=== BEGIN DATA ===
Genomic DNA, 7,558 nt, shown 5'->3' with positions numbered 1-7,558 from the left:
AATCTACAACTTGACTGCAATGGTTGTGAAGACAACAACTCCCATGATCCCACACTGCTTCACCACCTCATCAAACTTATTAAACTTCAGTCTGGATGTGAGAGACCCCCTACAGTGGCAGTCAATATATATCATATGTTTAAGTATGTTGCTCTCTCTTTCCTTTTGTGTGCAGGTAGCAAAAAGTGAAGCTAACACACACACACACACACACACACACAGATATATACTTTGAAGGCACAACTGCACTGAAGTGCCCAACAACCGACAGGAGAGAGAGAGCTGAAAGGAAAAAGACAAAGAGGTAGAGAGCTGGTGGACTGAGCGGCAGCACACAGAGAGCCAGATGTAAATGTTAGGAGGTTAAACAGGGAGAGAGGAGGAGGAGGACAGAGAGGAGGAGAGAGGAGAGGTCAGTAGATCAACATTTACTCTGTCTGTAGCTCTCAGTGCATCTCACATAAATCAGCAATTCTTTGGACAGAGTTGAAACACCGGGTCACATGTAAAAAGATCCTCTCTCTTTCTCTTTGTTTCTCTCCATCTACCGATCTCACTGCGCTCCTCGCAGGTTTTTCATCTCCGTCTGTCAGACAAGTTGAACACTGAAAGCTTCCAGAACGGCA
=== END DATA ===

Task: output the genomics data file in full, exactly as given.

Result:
Genomic DNA, 7,558 nt, shown 5'->3' with positions numbered 1-7,558 from the left:
AATCTACAACTTGACTGCAATGGTTGTGAAGACAACAACTCCCATGATCCCACACTGCTTCACCACCTCATCAAACTTATTAAACTTCAGTCTGGATGTGAGAGACCCCCTACAGTGGCAGTCAATATATATCATATGTTTAAGTATGTTGCTCTCTCTTTCCTTTTGTGTGCAGGTAGCAAAAAGTGAAGCTAACACACACACACACACACACACACACAGATATATACTTTGAAGGCACAACTGCACTGAAGTGCCCAACAACCGACAGGAGAGAGAGAGCTGAAAGGAAAAAGACAAAGAGGTAGAGAGCTGGTGGACTGAGCGGCAGCACACAGAGAGCCAGATGTAAATGTTAGGAGGTTAAACAGGGAGAGAGGAGGAGGAGGACAGAGAGGAGGAGAGAGGAGAGGTCAGTAGATCAACATTTACTCTGTCTGTAGCTCTCAGTGCATCTCACATAAATCAGCAATTCTTTGGACAGAGTTGAAACACCGGGTCACATGTAAAAAGATCCTCTCTCTTTCTCTTTGTTTCTCTCCATCTACCGATCTCACTGCGCTCCTCGCAGGTTTTTCATCTCCGTCTGTCAGACAAGTTGAACACTGAAAGCTTCCAGAACGGCA